1142 GMT April 16, 2021
She hands him a plastic bag filled with a baloney and cheese sandwich, cookies, and applesauce. On the outside she has written in permanent blue marker: “God Bless. Jesus loves you. I love you!”
Walton knows what it is like to be homeless and hungry. She is currently living mainly in her car, sleeping at her sister’s apartment in Houston sometimes.
“I started serving meals to the homeless because I understand what it’s like not to know where your next meal is going to come from and that’s the least that I feel like we can do for our community is to give back,” said the 27-year-old.
Walton’s car became her home after she became depressed following surgery for an ectopic pregnancy. She quit her job as a gas station cashier and is now living in the 2010 Chevrolet Malibu, trying to save enough money to start a t-shirt business featuring her own designs. She was recently hired by a non-profit organization that distributes meals to low-income families.
In many US cities, homeless people are spending their nights on empty trains, or camping behind closed businesses and under deserted highways. Many fear to enter homeless shelters, where the coronavirus can spread fast.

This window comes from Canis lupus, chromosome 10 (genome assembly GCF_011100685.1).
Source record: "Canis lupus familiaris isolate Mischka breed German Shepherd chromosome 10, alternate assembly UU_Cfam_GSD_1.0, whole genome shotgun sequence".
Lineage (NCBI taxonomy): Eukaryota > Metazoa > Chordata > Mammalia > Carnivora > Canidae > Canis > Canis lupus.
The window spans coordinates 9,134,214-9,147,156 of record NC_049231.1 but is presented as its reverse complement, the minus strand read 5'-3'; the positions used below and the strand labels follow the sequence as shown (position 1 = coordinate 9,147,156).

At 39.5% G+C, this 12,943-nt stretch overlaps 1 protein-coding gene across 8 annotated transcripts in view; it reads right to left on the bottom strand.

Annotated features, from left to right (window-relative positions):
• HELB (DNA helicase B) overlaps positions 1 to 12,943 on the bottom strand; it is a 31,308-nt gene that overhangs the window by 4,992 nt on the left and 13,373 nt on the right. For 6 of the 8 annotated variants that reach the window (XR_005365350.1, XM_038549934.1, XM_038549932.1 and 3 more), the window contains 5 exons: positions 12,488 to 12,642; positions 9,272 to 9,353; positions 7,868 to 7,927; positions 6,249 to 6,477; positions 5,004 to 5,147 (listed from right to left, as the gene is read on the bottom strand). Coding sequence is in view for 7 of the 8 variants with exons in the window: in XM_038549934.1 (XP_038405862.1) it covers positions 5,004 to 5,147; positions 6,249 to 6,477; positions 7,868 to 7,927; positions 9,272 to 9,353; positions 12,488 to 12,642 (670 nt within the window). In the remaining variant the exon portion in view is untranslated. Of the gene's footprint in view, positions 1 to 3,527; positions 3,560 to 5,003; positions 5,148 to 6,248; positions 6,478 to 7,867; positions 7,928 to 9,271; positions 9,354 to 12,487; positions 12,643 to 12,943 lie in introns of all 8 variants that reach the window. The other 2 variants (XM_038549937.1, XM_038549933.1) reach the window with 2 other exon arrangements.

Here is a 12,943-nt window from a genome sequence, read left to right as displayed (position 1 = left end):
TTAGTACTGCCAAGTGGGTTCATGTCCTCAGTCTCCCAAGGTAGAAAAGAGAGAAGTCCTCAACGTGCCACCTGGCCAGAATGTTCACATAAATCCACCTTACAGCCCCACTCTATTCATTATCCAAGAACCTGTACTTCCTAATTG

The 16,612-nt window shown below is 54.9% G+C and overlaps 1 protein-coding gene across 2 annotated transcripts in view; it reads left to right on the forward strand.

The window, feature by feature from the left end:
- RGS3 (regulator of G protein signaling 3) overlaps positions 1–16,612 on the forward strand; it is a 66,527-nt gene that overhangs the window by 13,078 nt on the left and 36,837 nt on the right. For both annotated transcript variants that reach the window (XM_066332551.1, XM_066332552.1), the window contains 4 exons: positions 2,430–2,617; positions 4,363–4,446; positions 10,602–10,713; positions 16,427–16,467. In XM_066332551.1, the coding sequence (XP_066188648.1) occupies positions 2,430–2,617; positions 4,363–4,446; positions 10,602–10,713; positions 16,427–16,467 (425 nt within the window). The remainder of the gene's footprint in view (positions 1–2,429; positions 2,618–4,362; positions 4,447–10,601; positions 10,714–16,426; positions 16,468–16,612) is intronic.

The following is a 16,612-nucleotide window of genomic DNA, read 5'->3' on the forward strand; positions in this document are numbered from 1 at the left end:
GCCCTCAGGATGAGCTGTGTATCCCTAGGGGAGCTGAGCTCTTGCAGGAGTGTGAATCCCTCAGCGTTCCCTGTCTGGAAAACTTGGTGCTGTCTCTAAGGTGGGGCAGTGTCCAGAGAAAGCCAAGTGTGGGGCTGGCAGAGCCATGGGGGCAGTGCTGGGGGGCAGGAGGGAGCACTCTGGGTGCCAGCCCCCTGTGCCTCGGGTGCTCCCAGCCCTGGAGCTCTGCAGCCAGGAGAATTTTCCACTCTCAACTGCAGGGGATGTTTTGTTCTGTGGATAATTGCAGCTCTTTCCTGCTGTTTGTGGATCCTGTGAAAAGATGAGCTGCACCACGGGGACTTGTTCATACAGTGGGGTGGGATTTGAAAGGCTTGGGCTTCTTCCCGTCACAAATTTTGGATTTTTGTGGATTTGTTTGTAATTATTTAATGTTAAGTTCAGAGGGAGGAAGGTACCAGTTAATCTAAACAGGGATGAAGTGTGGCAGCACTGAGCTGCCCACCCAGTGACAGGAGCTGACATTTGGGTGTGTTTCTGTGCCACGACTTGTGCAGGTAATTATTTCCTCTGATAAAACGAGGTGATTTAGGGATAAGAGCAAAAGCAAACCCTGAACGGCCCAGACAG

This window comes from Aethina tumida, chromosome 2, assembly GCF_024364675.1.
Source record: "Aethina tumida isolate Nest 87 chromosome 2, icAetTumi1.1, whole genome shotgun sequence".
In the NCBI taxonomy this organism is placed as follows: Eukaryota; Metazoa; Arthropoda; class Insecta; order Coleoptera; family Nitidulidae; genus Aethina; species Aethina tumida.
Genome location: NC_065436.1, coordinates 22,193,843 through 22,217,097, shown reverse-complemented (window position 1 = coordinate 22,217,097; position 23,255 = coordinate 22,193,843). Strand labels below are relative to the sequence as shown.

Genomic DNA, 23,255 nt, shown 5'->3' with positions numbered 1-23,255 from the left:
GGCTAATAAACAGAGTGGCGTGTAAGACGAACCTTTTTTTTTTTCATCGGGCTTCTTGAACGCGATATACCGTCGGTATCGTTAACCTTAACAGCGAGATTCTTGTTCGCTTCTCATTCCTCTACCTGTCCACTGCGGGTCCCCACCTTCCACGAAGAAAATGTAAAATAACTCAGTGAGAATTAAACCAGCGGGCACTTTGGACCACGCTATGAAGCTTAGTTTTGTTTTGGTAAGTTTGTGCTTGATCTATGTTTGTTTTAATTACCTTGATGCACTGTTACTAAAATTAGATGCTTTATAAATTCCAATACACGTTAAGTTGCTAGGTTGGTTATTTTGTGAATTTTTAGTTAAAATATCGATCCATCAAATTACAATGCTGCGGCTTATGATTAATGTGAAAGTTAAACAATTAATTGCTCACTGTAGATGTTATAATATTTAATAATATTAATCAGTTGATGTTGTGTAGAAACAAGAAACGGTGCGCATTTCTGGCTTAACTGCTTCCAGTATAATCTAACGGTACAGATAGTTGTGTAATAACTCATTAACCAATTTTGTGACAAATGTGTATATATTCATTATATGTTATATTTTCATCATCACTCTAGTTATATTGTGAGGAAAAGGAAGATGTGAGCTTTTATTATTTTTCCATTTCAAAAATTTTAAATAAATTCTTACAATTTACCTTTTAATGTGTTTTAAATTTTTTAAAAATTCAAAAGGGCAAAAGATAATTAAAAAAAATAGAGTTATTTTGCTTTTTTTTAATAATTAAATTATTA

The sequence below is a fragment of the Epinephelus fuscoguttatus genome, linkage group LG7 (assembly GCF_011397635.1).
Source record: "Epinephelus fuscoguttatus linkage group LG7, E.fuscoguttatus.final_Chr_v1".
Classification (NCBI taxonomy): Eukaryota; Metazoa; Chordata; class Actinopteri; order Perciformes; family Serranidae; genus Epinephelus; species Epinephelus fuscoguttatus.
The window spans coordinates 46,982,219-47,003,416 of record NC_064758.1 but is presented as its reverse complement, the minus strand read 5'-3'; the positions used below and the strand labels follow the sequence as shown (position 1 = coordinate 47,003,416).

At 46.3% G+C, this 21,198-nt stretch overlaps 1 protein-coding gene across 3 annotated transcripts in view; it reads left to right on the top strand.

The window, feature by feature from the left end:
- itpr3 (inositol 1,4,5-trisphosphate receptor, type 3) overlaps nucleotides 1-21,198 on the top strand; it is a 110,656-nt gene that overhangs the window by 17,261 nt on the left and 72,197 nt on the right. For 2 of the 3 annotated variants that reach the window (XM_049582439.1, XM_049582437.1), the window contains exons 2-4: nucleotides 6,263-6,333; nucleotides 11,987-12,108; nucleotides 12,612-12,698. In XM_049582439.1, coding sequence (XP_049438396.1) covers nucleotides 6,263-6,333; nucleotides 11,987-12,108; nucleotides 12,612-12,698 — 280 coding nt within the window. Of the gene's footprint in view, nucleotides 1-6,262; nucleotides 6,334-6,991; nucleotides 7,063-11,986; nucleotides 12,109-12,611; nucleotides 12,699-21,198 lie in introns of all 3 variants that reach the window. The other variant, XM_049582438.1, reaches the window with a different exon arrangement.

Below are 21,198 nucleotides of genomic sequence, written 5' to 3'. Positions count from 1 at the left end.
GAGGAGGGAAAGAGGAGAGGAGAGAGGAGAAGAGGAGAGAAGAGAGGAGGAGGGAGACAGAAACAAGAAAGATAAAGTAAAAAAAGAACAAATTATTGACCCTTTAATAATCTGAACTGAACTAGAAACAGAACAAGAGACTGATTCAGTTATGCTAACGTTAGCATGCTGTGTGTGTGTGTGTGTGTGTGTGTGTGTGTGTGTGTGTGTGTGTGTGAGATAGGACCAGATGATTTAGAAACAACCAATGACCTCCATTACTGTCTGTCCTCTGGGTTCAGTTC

Walton drives around and spots a man sitting on the ground.
“Hello sir,” she calls out, her big smile hidden behind the surgical mask she wears. He does not respond, perhaps dozing, so she touches his elbow with her gloved hand to give him some food.
Walton buys the groceries herself or uses leftovers from her employer, making the bags in her sister’s apartment, where her one-year-old and four-year-old nieces play.
When she is done for the day, she parks her car near a mall, park, or just a quiet neighborhood, propping her cellphone against the car window while she stretches out in the front seat.
Her dreams: A t-shirt business so successful that she can give away even more food.